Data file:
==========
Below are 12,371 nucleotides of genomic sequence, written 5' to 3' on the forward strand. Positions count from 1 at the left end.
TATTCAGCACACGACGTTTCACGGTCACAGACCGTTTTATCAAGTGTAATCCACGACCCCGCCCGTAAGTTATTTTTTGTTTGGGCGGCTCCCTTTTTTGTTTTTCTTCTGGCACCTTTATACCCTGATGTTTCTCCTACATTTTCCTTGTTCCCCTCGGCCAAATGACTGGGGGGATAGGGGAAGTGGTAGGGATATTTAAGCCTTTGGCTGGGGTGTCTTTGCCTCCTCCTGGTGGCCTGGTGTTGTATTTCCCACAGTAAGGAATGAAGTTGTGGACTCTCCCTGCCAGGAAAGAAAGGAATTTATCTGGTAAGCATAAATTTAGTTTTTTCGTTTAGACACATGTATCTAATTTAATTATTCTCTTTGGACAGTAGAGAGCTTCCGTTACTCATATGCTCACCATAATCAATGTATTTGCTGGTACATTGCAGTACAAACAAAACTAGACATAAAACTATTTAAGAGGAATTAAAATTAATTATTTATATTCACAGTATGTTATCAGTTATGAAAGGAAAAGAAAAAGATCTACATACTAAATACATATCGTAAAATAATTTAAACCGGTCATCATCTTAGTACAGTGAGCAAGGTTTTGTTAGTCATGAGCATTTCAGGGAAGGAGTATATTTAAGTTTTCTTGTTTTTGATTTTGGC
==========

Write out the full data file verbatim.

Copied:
Below are 12,371 nucleotides of genomic sequence, written 5' to 3' on the forward strand. Positions count from 1 at the left end.
TATTCAGCACACGACGTTTCACGGTCACAGACCGTTTTATCAAGTGTAATCCACGACCCCGCCCGTAAGTTATTTTTTGTTTGGGCGGCTCCCTTTTTTGTTTTTCTTCTGGCACCTTTATACCCTGATGTTTCTCCTACATTTTCCTTGTTCCCCTCGGCCAAATGACTGGGGGGATAGGGGAAGTGGTAGGGATATTTAAGCCTTTGGCTGGGGTGTCTTTGCCTCCTCCTGGTGGCCTGGTGTTGTATTTCCCACAGTAAGGAATGAAGTTGTGGACTCTCCCTGCCAGGAAAGAAAGGAATTTATCTGGTAAGCATAAATTTAGTTTTTTCGTTTAGACACATGTATCTAATTTAATTATTCTCTTTGGACAGTAGAGAGCTTCCGTTACTCATATGCTCACCATAATCAATGTATTTGCTGGTACATTGCAGTACAAACAAAACTAGACATAAAACTATTTAAGAGGAATTAAAATTAATTATTTATATTCACAGTATGTTATCAGTTATGAAAGGAAAAGAAAAAGATCTACATACTAAATACATATCGTAAAATAATTTAAACCGGTCATCATCTTAGTACAGTGAGCAAGGTTTTGTTAGTCATGAGCATTTCAGGGAAGGAGTATATTTAAGTTTTCTTGTTTTTGATTTTGGC